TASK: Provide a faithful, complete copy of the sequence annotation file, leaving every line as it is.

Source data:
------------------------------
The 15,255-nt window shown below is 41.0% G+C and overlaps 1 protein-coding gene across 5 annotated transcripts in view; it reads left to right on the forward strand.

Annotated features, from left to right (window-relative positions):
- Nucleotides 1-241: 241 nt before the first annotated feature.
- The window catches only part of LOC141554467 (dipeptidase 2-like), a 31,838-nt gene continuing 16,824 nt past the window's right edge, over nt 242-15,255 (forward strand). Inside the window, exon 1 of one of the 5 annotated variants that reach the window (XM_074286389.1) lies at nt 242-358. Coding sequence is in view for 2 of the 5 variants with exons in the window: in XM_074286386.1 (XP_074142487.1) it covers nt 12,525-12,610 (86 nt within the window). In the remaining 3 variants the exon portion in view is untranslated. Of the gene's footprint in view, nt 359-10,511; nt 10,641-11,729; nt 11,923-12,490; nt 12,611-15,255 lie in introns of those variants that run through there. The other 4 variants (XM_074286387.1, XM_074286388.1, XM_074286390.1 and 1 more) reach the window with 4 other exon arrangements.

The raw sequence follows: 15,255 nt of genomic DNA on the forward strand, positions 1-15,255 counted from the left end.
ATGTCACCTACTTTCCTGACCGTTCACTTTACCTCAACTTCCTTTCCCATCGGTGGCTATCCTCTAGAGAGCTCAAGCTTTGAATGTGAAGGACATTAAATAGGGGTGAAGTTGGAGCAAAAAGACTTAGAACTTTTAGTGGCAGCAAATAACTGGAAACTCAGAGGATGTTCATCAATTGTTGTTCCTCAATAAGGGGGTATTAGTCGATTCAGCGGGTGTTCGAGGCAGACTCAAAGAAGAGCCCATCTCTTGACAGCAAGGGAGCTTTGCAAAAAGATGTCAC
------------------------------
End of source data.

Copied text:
The 15,255-nt window shown below is 41.0% G+C and overlaps 1 protein-coding gene across 5 annotated transcripts in view; it reads left to right on the forward strand.

Annotated features, from left to right (window-relative positions):
- Nucleotides 1-241: 241 nt before the first annotated feature.
- The window catches only part of LOC141554467 (dipeptidase 2-like), a 31,838-nt gene continuing 16,824 nt past the window's right edge, over nt 242-15,255 (forward strand). Inside the window, exon 1 of one of the 5 annotated variants that reach the window (XM_074286389.1) lies at nt 242-358. Coding sequence is in view for 2 of the 5 variants with exons in the window: in XM_074286386.1 (XP_074142487.1) it covers nt 12,525-12,610 (86 nt within the window). In the remaining 3 variants the exon portion in view is untranslated. Of the gene's footprint in view, nt 359-10,511; nt 10,641-11,729; nt 11,923-12,490; nt 12,611-15,255 lie in introns of those variants that run through there. The other 4 variants (XM_074286387.1, XM_074286388.1, XM_074286390.1 and 1 more) reach the window with 4 other exon arrangements.

The raw sequence follows: 15,255 nt of genomic DNA on the forward strand, positions 1-15,255 counted from the left end.
ATGTCACCTACTTTCCTGACCGTTCACTTTACCTCAACTTCCTTTCCCATCGGTGGCTATCCTCTAGAGAGCTCAAGCTTTGAATGTGAAGGACATTAAATAGGGGTGAAGTTGGAGCAAAAAGACTTAGAACTTTTAGTGGCAGCAAATAACTGGAAACTCAGAGGATGTTCATCAATTGTTGTTCCTCAATAAGGGGGTATTAGTCGATTCAGCGGGTGTTCGAGGCAGACTCAAAGAAGAGCCCATCTCTTGACAGCAAGGGAGCTTTGCAAAAAGATGTCAC